Cyclone Kenneth left a trail of destruction in its path as it made landfall in north-eastern Mozambique last month. The damage is extensive, and in the aftermath thousands of people have lost their homes, their belongings and their livelihoods.
Cyclone Kenneth was one of the strongest storms recorded in mainland Africa. Although the area it hit was less populated than other parts of Mozambique, the damage and flooding along its path has been extensive.
At least 38 people have been reported dead and over 160,000 others have been directly affected.
In Nacate, a village in the district of Macomia, which was among the worst hit most of the houses collapsed, people lost livestock and the produce on their farms was washed away.
“On Cyclone Kenneth, the World Health Organization (WHO) tells us today that nearly 190,000 people are in need of health assistance or are at risk of diseases in Mozambique. Kenneth was the second category 3 cyclone to hit the country within five weeks. Due to the lack of accessibility, the full extent of the damage to the health system is not known. At least 17 health facilities have been damaged but this number is expected to rise,” Stéphane Dujarric, a U.N. spokesperson told reporters in New York.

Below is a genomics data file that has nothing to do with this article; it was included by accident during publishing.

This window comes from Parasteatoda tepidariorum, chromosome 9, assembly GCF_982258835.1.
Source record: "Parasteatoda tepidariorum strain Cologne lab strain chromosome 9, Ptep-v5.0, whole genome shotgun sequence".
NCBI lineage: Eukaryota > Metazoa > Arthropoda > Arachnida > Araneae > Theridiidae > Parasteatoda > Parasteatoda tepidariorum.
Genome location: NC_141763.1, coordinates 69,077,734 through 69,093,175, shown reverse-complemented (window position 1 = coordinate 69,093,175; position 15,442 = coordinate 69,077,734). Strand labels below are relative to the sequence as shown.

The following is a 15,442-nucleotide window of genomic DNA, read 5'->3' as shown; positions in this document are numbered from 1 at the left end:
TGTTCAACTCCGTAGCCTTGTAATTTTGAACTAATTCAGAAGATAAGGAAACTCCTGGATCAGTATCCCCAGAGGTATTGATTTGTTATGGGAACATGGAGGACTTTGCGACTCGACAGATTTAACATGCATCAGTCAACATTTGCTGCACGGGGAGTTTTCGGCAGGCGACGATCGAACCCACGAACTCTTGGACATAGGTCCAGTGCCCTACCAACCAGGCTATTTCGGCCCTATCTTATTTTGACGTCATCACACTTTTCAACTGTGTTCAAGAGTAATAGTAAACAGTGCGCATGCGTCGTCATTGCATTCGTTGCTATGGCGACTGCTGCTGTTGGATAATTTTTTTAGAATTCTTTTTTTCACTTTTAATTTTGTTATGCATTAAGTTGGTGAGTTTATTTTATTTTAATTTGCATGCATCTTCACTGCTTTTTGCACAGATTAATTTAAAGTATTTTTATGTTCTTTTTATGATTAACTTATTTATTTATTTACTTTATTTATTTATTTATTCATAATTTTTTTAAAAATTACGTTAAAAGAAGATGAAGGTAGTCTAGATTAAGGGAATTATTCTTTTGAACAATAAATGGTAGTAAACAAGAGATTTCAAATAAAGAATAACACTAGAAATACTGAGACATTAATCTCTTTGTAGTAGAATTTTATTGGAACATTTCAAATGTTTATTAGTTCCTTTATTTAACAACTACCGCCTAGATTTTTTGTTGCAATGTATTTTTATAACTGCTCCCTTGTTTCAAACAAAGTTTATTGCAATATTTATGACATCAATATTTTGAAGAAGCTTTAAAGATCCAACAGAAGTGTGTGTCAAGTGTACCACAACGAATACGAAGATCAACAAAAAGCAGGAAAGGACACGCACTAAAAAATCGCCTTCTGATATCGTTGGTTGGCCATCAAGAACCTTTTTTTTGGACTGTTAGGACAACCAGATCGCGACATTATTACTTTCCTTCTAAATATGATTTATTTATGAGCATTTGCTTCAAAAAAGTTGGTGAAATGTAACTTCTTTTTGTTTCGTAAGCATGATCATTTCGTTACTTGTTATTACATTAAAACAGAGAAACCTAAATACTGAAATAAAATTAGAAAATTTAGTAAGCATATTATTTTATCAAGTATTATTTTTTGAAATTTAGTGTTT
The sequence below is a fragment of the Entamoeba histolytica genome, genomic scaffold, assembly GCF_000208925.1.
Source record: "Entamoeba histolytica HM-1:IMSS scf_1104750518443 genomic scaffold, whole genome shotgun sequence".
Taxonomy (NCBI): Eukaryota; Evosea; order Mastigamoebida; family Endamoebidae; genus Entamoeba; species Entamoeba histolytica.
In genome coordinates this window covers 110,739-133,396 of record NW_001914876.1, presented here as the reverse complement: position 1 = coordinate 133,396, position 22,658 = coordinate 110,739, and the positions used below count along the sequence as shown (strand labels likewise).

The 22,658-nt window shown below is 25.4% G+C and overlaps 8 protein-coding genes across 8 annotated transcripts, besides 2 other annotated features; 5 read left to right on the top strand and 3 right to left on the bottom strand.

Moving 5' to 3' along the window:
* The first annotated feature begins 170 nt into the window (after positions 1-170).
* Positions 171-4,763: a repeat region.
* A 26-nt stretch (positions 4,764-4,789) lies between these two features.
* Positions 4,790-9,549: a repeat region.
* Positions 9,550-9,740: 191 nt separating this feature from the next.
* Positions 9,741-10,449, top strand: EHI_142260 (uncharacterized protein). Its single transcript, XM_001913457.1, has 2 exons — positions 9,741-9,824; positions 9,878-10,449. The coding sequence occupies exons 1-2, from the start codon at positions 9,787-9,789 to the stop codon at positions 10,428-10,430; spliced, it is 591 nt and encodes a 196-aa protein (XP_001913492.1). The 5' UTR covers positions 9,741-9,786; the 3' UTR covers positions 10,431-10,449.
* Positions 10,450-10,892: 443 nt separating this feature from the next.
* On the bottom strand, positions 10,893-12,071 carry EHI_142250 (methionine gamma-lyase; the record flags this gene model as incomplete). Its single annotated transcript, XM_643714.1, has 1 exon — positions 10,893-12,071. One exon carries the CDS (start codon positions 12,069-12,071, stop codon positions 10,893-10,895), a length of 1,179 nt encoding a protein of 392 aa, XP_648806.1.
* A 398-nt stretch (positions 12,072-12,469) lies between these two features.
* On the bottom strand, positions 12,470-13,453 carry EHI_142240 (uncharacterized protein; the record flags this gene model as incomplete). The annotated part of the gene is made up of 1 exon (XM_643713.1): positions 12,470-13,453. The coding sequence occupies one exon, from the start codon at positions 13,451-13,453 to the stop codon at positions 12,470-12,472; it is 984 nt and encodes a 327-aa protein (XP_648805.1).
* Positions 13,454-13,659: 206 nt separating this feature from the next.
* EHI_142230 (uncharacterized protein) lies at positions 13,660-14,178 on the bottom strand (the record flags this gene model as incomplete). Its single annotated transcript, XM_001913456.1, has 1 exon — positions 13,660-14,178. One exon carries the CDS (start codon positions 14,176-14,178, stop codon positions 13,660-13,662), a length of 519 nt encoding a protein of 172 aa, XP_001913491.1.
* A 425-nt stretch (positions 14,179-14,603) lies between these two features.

Kenneth struck while Mozambique was still struggling to deal with the impact of Cyclone Idai, which hammered the country’s central region just six weeks earlier, flattening the port city of Beira and killing more than 1,000 people across Mozambique, Malawi and Zimbabwe.
Officials declared a cholera outbreak in northern Mozambique on Thursday (May 02), a week after cyclone winds, floods and heavy rains hit the area.
“WHO is working with the Ministry of Health to carry out evaluations, and they’re also working with UNICEF and have sent tents, water purification units and other supplies. A WHO team of specialists, originally deployed to Beira following Cyclone Idai, have now been redeployed to follow Cyclone Kenneth. WHO stressed the need for rapid action to manage the risk of cholera,” said Dujarric.
This is the first time on record that two powerful storms had hit the southern African country in such a short space of time wrecking homes, flattening villages and destroying crops.